Thursday, November 17, 2011

More Creepy Crawlies: Ticks

Yesterday, I blogged about fruit flies with a few tips on how to get rid of them. They're certainly a pest, but more because they're annoying and not so much because of any element of danger. As far as I know, nobody's ever died or even become sick from an attack of fruit flies. Please correct me if I'm wrong, but they're pretty benign as far as pests go.

Ticks, on the other hand, are a bit more sinister. I happen to live in a high tick area. Aren't I lucky?

We see both deer ticks and dog ticks on a regular basis. You've probably heard of deer ticks since they're infamous for causing Lyme Disease. They're tiny and hard, though not impossible, to spot. Dog ticks are a bit bigger, easier to notice and don't transmit Lyme. They can, however, transmit other diseases, so you still have to follow all the usual tick precautions when dealing with a dog tick.

Despite using Frontline or Advantage on our pets faithfully, they still get ticks every year. Ticks are most prevalent in the spring and fall, when the weather is somewhere in between really hot and really cold. During the cool weather, ticks are actively seeking warm bodies to feed upon. Once the snow has covered everything and we're getting below freezing weather, we usually don't see ticks anymore. Likewise, in the heat of high summer, they're pretty rare.

Right now, our one-year-old cat has been plagued with ticks. We're pulling several off of him a week. He's an indoor/outdoor cat who roams in the woodsy area behind our house. My middle son had a tick on his neck a few days ago. Usually, 2-3 members of my family get one tick each a year. For some reason, my middle son and husband seem to be the unlucky ones. I've had two in my lifetime. My youngest son has never had one.

The basic advice seems to be that one should wear long pants tucked into socks to prevent ticks from finding their way onto your body. Avoid walking through or playing in places that have a lot of leafy ground cover. Stay on well-traveled paths.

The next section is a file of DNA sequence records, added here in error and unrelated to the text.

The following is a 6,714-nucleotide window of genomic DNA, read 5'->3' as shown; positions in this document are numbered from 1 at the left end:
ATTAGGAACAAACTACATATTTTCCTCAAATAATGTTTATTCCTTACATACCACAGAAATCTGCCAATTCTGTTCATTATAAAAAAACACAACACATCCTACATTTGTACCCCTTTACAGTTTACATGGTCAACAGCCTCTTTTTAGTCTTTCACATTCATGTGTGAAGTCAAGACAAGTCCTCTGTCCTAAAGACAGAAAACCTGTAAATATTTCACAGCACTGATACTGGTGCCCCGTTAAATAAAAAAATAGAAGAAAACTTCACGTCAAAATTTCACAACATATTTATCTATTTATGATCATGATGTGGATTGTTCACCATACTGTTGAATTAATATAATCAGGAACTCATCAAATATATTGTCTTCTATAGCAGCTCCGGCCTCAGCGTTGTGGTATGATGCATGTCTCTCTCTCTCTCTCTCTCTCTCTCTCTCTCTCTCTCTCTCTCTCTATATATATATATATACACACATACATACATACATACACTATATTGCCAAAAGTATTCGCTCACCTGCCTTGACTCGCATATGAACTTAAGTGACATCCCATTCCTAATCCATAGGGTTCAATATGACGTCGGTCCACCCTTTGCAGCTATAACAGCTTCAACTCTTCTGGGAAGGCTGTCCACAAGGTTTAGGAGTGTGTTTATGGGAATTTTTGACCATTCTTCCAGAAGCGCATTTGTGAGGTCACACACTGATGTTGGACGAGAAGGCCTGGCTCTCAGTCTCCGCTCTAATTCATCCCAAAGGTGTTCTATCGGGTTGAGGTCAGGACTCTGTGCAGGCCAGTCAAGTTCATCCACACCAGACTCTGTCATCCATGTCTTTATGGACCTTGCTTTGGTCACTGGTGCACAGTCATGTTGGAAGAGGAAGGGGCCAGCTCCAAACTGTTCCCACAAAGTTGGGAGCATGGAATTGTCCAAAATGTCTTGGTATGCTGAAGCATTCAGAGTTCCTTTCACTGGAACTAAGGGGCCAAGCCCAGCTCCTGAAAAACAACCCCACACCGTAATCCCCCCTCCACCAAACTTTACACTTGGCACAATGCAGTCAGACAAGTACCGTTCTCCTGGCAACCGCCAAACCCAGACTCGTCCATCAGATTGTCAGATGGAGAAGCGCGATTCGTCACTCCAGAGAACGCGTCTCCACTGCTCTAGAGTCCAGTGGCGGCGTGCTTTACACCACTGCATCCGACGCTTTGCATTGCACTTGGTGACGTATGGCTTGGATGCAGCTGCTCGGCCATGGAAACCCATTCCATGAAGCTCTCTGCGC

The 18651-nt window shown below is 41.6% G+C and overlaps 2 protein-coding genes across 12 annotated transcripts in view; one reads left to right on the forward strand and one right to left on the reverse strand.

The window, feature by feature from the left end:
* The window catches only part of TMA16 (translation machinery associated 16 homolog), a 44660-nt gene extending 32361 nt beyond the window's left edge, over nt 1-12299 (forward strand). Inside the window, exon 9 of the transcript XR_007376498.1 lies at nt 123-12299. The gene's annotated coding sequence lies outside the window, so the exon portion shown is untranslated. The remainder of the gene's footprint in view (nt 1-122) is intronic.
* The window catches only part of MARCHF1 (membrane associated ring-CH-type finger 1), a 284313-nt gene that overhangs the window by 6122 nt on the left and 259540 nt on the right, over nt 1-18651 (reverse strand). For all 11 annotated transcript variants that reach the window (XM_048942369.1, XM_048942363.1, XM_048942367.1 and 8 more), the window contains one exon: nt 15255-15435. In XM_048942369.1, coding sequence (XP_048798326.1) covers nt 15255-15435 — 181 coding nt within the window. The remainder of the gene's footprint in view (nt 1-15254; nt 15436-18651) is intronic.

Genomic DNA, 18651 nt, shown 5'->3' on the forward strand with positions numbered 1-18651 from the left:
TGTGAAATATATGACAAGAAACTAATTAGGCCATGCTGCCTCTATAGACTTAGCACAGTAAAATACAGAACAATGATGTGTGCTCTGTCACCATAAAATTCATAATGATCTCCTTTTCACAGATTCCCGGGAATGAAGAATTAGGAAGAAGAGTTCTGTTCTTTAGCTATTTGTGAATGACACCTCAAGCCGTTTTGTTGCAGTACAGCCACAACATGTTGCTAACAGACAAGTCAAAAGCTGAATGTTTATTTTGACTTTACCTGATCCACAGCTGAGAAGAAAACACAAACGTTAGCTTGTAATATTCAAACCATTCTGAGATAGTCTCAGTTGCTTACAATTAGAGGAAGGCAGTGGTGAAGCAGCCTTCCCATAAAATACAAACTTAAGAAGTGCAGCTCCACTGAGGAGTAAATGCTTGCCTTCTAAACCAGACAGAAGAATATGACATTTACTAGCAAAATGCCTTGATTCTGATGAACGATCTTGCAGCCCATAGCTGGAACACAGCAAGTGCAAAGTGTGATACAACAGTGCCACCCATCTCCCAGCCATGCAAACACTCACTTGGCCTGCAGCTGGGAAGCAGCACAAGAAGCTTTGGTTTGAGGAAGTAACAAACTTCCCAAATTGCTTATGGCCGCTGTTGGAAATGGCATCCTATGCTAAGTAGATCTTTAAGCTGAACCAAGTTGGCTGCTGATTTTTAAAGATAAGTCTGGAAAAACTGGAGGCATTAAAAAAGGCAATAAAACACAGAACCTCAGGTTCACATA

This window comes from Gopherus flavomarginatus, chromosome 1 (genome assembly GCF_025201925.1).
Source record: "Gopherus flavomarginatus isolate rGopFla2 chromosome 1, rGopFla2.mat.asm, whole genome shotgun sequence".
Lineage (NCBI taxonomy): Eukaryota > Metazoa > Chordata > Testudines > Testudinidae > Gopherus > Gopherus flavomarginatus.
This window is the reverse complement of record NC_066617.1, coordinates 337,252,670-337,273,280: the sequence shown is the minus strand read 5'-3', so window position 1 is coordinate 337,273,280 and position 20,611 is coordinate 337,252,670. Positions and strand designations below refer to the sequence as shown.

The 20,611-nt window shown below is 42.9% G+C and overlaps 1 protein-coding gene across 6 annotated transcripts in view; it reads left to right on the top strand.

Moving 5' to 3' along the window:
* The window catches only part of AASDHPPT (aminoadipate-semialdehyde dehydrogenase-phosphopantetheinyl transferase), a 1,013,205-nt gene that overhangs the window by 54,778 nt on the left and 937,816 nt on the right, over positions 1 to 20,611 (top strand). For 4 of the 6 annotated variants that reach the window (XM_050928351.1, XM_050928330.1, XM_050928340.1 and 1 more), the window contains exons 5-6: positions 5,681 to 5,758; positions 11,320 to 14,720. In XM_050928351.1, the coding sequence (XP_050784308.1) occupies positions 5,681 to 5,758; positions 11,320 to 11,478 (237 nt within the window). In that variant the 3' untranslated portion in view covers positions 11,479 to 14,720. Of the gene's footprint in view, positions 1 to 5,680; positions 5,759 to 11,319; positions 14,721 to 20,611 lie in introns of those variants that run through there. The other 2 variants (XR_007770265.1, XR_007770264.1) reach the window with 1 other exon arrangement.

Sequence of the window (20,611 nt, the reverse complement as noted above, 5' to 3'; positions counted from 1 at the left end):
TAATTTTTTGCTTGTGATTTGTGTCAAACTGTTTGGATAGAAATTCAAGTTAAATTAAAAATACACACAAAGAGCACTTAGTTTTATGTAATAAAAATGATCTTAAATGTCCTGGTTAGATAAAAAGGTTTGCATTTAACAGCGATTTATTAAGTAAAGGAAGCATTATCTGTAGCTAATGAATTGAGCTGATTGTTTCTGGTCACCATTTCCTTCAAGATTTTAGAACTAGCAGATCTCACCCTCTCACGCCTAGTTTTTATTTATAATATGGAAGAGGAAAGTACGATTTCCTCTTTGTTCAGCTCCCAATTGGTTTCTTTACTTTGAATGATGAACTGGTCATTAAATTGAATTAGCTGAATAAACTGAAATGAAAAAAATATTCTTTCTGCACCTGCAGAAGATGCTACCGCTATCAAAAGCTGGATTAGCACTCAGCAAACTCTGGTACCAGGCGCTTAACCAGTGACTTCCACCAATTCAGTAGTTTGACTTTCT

In my experience, ticks crawl around on your body a bit before finding a warm, cozy place to latch. I'm not sure the recommendation for tucked in long clothes is sound. We always find ticks under our clothing (hiney, groin or armpit area!) or at the back of the neck at the hairline. My husband has been fully covered with work gloves, hiking boots and heavy socks and still had ticks find their way in under the clothing. I tend to think it's best to dress for comfort depending on the weather and just do a thorough tick check afterwards.

The best way to keep them from latching on is to do tick checks as soon as you come in from outdoors. Remove your clothes, shower and look in those warm spots to see if anything decided to snuggle up with you.

If you do find a tick latched onto your body, don't panic.


We've had so many that we don't even bat an eye anymore. If you know it's been less than 24 hours, it's really no big thing. The only time we call the doctor is if we aren't sure how long it's been or if we can't remove the whole thing on our own. Honestly, we've removed so many that it's a rare thing when I can't get it all out.

I try to save the tick, if it's a deer tick. I watch for symptoms of illness, not just the bulls-eye rash, which is a classic symptom of Lyme Disease. Not everyone that gets Lyme gets the rash. I also look for other signs of illness, like fever, headache, fatigue, joint pain and others. Here's a comprehensive list of Lyme Disease symptoms as well as other tick and Lyme information from New York State.

If one of us were to exhibit any of the typical Lyme symptoms that coincided with a tick bite, we would head to the doctor. They can test the tick to see if it's positive for Lyme. They can also do a blood test on the individual in question to test for Lyme.

Knock on wood, but so far, no one in my family has had Lyme Disease. Most of the ticks we get are dog ticks. We've definitely had a few deer ticks, but they've always been spotted and removed quickly. Both kinds of ticks leave an itchy, raised welt, even when removed in a timely manner. It's kind of like a mosquito bite on steroids.

The scary thing is ticks can be elusive. Sometimes, people don't notice them before they fall off on their own. That's why tick checks are so important. If you've been in a woodsy area or if you have pets that get frequent ticks, check yourself and your kids daily until tick season is over.


  1. I really liked your article. I feel the same about cleaing up clutter.

  2. We used to have a lot of ticks where i lived in California. luckily i have never gotten bitten by them